Watch the teaser then take a behind-the-scene look at Rogues Gallery’s visual effects work for Hawken’s latest game trailer
Warner Bros and Machinima have unveiled the debut trailer for the web-series that will be based on Adhesive Games’ popular multiplayer mech combat, Hawken.
The focus is on creating an intense and enjoyable battle experience that captures the feeling of piloting a heavy war machine while keeping the action fast-paced and strategic.
Featuring high-impact VFX from Rogues Gallery and masterfully editing by Josh Bodnar, the cinematic trailers have garnered millions of views and praise for the photo-real CG effects.
Check out the latest trailer:
We caught up with Charles Paek, Creative Director of Rogues Gallery, to learn what went on behind the visual effects of the Hawken trailers.
3D World: How did the brief come about? Charles Paek: We had worked with DJ2 Entertainment and director, Jeremiah O’Flaherty, previously on the Hawken Teaser for E3. So when they were ready to expand on the teaser for this 90 second trailer, we were the first call they made.
3D World: What was your company responsible for? CP: We were responsible for all of the visual effects in the spot.
3D World: What 3D software was used to create this work? CP: We used Maya, V=Ray, and FumeFX. An interesting aspect of this job was actually working with the Unreal game engine at the beginning of the job to extract some preliminary elements and analyze some of the Mech movements. We then had to rebuild everything in Maya.
3D World: What was the most impressive technical aspect of the project and how was it achieved using 3D software? CP: Our pipeline mainly focused on getting over-scanned screenshots of most of our environments built in 3D and then handing them over to our team of matte painters. Our matte painters painted additional details into the environment – primarily because we had a total of five weeks to complete the spot.
Again, we used 3D projections for all of the environments to achieve very dense detail that was not possible in the five-week time frame.
3D World: What was the most useful piece of software/kit that you used and why? CP: I would say Photoshop was the most useful software we used on the spot. This allowed us really give the environments extreme detail. On the FX side, FumeFX was key to helping us execute the dramatic final shot with the falling building.
3D World: Can you think of where a specific part of the pipeline was really useful in fixing or achieving something in particular? CP: Once our 3d layout was locked, we were able to keep the changes between the compositors and matte painters. With 3d out of the loop on small changes, we were able to move forward pretty quickly on iterations.
3D World: What was the biggest technical challenge? CP: The biggest technical challenge didn’t come from any one specific task, but mostly it came in our schedule. To achieve the look we needed to have in five weeks required us to take shortcuts that ultimately not only gave us more time, but helped elevate the entire piece through matte paintings.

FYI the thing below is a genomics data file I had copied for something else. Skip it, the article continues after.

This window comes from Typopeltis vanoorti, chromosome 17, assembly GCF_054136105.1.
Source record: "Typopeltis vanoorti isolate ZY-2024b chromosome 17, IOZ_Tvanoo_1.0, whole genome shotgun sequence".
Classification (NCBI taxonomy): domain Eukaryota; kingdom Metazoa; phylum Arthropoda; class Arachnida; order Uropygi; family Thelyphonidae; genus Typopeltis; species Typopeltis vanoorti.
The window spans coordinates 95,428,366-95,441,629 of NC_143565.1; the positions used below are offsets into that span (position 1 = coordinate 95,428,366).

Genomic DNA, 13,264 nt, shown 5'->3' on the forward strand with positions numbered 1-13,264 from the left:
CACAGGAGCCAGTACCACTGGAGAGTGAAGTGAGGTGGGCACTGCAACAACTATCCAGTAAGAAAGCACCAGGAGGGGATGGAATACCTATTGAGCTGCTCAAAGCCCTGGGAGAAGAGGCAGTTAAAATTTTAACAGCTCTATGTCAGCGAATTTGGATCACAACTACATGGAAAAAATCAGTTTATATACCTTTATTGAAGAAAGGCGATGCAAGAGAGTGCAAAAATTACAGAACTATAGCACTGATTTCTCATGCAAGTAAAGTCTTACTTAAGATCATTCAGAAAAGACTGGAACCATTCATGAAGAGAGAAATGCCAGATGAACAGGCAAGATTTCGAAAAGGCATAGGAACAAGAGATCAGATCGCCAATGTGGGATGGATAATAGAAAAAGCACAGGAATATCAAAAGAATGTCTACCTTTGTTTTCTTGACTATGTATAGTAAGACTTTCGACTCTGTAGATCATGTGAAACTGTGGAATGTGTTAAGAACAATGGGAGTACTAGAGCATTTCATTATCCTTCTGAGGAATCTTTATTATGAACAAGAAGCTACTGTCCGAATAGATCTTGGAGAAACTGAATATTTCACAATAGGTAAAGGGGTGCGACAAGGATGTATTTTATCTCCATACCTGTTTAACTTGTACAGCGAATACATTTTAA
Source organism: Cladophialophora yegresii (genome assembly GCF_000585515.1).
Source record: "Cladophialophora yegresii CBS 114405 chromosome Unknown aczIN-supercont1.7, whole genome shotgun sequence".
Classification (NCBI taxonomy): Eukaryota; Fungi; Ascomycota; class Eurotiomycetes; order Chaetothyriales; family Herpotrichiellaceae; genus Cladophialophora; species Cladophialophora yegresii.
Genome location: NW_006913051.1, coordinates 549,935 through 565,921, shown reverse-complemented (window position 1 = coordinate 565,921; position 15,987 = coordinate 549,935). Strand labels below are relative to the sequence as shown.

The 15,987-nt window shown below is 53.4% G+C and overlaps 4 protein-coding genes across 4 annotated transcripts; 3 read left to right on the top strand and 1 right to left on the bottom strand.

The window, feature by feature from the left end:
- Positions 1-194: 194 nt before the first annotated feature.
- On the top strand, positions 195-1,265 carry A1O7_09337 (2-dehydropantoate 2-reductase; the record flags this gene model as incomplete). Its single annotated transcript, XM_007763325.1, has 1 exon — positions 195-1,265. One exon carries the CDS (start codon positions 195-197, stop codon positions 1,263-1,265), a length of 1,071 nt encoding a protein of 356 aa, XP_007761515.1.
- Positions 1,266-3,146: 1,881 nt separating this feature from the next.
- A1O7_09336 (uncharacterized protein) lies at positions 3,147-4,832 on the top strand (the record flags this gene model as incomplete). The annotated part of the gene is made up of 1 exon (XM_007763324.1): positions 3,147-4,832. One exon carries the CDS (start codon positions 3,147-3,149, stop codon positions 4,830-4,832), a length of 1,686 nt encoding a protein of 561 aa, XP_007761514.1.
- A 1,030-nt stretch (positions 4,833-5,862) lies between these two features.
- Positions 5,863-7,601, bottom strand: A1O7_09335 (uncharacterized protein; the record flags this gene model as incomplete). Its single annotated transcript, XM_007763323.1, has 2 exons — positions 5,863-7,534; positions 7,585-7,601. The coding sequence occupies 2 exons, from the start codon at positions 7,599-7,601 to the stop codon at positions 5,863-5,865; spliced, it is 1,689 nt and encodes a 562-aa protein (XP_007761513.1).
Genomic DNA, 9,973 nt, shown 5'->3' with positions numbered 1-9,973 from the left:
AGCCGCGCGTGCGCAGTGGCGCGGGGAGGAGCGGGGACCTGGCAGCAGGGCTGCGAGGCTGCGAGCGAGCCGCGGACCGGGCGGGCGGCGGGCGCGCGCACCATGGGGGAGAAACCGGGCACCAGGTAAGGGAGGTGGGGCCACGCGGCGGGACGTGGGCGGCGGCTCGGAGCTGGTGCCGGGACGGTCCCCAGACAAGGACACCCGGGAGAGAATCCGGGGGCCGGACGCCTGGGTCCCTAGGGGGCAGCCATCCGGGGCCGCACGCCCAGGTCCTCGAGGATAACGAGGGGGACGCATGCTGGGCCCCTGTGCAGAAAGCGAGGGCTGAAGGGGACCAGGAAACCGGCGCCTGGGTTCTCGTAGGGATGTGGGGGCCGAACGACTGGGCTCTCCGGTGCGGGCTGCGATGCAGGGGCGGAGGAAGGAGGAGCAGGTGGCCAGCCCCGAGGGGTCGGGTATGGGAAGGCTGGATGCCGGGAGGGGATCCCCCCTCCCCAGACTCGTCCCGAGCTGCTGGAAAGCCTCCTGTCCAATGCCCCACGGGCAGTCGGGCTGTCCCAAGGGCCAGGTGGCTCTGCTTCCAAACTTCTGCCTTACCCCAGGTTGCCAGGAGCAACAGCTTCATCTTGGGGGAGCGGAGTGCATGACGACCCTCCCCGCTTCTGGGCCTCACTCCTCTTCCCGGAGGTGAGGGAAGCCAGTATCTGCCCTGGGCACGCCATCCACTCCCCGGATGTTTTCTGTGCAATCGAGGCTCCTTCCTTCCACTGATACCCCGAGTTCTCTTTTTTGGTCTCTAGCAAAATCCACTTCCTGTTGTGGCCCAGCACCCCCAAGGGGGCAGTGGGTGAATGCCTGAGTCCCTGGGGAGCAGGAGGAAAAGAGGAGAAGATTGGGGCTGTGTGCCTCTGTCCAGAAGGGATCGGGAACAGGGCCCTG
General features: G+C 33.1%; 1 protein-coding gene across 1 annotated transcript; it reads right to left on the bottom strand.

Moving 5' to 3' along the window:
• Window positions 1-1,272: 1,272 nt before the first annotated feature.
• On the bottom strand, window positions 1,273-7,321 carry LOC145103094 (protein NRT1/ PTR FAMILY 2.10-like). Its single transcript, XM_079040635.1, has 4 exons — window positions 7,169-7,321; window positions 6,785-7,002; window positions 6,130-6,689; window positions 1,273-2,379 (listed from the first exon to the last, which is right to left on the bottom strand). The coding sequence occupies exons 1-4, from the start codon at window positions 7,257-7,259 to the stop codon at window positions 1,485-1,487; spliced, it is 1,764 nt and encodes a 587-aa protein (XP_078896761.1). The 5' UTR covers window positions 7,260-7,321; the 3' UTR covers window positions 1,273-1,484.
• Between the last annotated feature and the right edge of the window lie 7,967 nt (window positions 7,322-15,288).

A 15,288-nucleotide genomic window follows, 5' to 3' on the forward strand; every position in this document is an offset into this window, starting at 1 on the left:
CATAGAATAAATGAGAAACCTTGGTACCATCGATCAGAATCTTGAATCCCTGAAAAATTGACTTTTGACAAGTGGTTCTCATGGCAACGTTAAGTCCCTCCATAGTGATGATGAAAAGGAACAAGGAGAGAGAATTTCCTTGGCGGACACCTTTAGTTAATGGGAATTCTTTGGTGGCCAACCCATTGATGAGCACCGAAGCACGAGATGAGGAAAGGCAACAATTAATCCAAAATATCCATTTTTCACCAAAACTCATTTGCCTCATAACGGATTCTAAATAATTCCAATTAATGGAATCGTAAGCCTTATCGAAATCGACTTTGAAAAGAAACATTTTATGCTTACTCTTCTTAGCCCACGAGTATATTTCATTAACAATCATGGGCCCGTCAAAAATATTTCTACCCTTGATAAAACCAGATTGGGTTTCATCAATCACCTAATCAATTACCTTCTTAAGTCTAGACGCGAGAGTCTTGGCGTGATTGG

3D World: What was the most interesting shot to develop from a technical angle? CP: The last shot of the building collapsing was the most interesting, because we used a variety of techniques to achieve that shot. We used fume for the particles and fire, projections for the background and buildings, and comp’d in additional debris from plate elements we had in our library.
"We used fume for the particles and fire, projections for the background and buildings, and comp'd in additional debris from plate elements we had in our library," says Paek
3D World: Can you talk us through a key scene and explain how it was created technically? CP: There is one scene where we see our protagonists landing on an overpass bridge. Because we had more parallax than our single projection could handle, we had multiple cameras in the scene to help it out.
Re-projecting over-scan paintings worked for most of the spot, because each shot was composed so that we had very little z-motion happening. For this particular shot we had a lot of Y-movement coming down on the bridge, so in these special cases we had cameras projecting foreground, mid, and background buildings and in the case of the the bridge, we had another camera specifically for that single element.
Projecting helps when you don’t have a lot of movement happening in each shot. We found this technique worked well with our pipeline, because it gave us the freedom to keep most of the changes in compositing. And if you want to talk about render times, well, that’s another story. We saved hours upon hours of render time on this show, because it literally would take us less than a minute a frame to render large sequences out.
3D World: How long did the VFX shots take to complete? CP: It took around four weeks to complete the bulk of the job. We then had an additional week to tweak in comp to put the finishing touches on the spot before it shipped.